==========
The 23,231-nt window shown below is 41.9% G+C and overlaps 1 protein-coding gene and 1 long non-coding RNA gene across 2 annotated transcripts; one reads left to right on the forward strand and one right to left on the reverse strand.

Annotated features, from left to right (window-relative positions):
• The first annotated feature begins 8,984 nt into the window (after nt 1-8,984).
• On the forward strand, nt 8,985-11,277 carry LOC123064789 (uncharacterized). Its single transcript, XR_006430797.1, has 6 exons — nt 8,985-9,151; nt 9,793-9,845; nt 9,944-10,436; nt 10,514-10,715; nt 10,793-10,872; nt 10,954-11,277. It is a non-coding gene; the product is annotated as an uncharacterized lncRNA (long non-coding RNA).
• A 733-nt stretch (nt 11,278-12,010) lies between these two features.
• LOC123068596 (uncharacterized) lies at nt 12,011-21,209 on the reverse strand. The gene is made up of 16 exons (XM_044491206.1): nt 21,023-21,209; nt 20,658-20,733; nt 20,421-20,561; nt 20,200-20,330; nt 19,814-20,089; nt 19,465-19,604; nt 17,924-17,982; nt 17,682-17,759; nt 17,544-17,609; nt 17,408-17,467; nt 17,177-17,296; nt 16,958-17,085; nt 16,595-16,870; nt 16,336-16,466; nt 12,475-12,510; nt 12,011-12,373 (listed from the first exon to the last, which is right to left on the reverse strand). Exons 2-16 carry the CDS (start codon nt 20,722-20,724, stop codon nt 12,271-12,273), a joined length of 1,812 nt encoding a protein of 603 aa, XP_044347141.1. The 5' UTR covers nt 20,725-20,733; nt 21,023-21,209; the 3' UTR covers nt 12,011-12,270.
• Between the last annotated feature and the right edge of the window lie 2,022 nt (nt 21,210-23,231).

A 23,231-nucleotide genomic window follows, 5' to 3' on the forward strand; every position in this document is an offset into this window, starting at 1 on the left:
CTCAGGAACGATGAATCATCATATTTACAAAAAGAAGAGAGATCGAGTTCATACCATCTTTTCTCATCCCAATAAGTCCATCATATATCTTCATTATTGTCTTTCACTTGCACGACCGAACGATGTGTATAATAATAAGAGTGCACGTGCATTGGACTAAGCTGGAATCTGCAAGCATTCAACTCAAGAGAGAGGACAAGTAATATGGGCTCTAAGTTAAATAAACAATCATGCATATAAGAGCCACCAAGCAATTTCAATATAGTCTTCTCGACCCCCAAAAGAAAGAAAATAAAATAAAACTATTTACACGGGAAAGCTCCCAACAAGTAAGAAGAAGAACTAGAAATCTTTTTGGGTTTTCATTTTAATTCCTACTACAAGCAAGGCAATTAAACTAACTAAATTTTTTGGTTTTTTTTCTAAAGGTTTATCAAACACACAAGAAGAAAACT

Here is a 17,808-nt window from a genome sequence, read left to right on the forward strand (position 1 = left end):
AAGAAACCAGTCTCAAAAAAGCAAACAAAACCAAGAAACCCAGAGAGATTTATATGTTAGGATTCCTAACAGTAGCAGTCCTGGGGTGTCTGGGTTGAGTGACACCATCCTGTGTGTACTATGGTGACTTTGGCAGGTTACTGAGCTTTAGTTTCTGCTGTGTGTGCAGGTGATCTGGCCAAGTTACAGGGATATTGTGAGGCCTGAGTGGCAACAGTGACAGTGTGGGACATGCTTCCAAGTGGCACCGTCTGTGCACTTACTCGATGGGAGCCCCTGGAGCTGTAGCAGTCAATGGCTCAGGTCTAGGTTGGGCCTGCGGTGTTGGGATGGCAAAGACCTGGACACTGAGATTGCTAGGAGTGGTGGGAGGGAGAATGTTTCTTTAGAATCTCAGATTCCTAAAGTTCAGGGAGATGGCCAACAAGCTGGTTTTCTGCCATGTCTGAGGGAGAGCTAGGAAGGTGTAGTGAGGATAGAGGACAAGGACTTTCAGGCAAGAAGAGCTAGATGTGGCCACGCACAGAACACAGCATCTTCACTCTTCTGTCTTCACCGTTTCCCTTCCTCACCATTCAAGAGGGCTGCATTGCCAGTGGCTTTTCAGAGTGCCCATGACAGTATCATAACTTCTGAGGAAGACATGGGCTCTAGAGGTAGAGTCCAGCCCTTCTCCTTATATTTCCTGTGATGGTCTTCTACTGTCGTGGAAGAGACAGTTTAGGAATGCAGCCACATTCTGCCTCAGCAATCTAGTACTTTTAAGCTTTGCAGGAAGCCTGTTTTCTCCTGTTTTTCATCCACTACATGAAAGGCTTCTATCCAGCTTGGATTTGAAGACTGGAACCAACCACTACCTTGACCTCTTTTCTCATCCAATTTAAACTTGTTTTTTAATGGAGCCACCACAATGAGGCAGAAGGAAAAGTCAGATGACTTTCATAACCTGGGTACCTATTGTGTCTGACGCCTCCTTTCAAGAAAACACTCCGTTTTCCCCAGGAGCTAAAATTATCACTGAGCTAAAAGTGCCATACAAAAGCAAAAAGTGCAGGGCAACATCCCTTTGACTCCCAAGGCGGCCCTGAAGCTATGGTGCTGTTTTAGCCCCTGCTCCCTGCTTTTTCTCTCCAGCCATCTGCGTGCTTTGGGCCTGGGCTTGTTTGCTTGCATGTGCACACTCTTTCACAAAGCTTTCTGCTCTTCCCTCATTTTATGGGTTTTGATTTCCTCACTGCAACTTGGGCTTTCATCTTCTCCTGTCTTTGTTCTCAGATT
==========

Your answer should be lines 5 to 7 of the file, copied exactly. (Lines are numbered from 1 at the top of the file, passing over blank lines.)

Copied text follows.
• A 733-nt stretch (nt 11,278-12,010) lies between these two features.
• LOC123068596 (uncharacterized) lies at nt 12,011-21,209 on the reverse strand. The gene is made up of 16 exons (XM_044491206.1): nt 21,023-21,209; nt 20,658-20,733; nt 20,421-20,561; nt 20,200-20,330; nt 19,814-20,089; nt 19,465-19,604; nt 17,924-17,982; nt 17,682-17,759; nt 17,544-17,609; nt 17,408-17,467; nt 17,177-17,296; nt 16,958-17,085; nt 16,595-16,870; nt 16,336-16,466; nt 12,475-12,510; nt 12,011-12,373 (listed from the first exon to the last, which is right to left on the reverse strand). Exons 2-16 carry the CDS (start codon nt 20,722-20,724, stop codon nt 12,271-12,273), a joined length of 1,812 nt encoding a protein of 603 aa, XP_044347141.1. The 5' UTR covers nt 20,725-20,733; nt 21,023-21,209; the 3' UTR covers nt 12,011-12,270.
• Between the last annotated feature and the right edge of the window lie 2,022 nt (nt 21,210-23,231).